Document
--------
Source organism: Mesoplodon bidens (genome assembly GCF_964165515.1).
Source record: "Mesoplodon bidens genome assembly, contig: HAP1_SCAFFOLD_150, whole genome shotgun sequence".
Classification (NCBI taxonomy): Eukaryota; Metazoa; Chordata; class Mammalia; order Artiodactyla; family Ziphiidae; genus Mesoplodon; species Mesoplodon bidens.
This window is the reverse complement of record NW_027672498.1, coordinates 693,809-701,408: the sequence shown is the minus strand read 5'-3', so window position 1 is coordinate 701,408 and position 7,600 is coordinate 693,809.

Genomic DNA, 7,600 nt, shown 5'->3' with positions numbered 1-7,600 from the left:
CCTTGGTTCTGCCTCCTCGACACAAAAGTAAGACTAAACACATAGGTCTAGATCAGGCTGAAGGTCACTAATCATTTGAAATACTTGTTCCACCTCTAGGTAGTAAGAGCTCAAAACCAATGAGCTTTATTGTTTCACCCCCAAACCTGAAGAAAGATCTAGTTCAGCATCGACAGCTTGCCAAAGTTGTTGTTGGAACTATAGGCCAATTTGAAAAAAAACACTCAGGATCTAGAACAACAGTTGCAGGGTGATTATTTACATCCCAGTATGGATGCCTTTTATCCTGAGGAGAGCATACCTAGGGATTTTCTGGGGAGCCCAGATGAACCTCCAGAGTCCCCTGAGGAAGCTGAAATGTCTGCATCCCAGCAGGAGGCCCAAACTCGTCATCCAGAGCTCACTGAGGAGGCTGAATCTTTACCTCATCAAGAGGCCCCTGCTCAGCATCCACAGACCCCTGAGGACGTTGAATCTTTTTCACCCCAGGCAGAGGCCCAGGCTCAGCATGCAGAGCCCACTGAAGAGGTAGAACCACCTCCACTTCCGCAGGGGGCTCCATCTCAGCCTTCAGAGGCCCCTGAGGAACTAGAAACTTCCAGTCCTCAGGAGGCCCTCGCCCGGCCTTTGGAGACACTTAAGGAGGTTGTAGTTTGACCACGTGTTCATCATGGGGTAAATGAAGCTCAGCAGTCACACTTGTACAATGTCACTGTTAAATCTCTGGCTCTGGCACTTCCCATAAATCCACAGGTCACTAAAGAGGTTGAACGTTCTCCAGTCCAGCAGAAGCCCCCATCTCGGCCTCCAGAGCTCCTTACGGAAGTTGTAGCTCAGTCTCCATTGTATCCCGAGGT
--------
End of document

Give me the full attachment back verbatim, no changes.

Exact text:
Source organism: Mesoplodon bidens (genome assembly GCF_964165515.1).
Source record: "Mesoplodon bidens genome assembly, contig: HAP1_SCAFFOLD_150, whole genome shotgun sequence".
Classification (NCBI taxonomy): Eukaryota; Metazoa; Chordata; class Mammalia; order Artiodactyla; family Ziphiidae; genus Mesoplodon; species Mesoplodon bidens.
This window is the reverse complement of record NW_027672498.1, coordinates 693,809-701,408: the sequence shown is the minus strand read 5'-3', so window position 1 is coordinate 701,408 and position 7,600 is coordinate 693,809.

Genomic DNA, 7,600 nt, shown 5'->3' with positions numbered 1-7,600 from the left:
CCTTGGTTCTGCCTCCTCGACACAAAAGTAAGACTAAACACATAGGTCTAGATCAGGCTGAAGGTCACTAATCATTTGAAATACTTGTTCCACCTCTAGGTAGTAAGAGCTCAAAACCAATGAGCTTTATTGTTTCACCCCCAAACCTGAAGAAAGATCTAGTTCAGCATCGACAGCTTGCCAAAGTTGTTGTTGGAACTATAGGCCAATTTGAAAAAAAACACTCAGGATCTAGAACAACAGTTGCAGGGTGATTATTTACATCCCAGTATGGATGCCTTTTATCCTGAGGAGAGCATACCTAGGGATTTTCTGGGGAGCCCAGATGAACCTCCAGAGTCCCCTGAGGAAGCTGAAATGTCTGCATCCCAGCAGGAGGCCCAAACTCGTCATCCAGAGCTCACTGAGGAGGCTGAATCTTTACCTCATCAAGAGGCCCCTGCTCAGCATCCACAGACCCCTGAGGACGTTGAATCTTTTTCACCCCAGGCAGAGGCCCAGGCTCAGCATGCAGAGCCCACTGAAGAGGTAGAACCACCTCCACTTCCGCAGGGGGCTCCATCTCAGCCTTCAGAGGCCCCTGAGGAACTAGAAACTTCCAGTCCTCAGGAGGCCCTCGCCCGGCCTTTGGAGACACTTAAGGAGGTTGTAGTTTGACCACGTGTTCATCATGGGGTAAATGAAGCTCAGCAGTCACACTTGTACAATGTCACTGTTAAATCTCTGGCTCTGGCACTTCCCATAAATCCACAGGTCACTAAAGAGGTTGAACGTTCTCCAGTCCAGCAGAAGCCCCCATCTCGGCCTCCAGAGCTCCTTACGGAAGTTGTAGCTCAGTCTCCATTGTATCCCGAGGT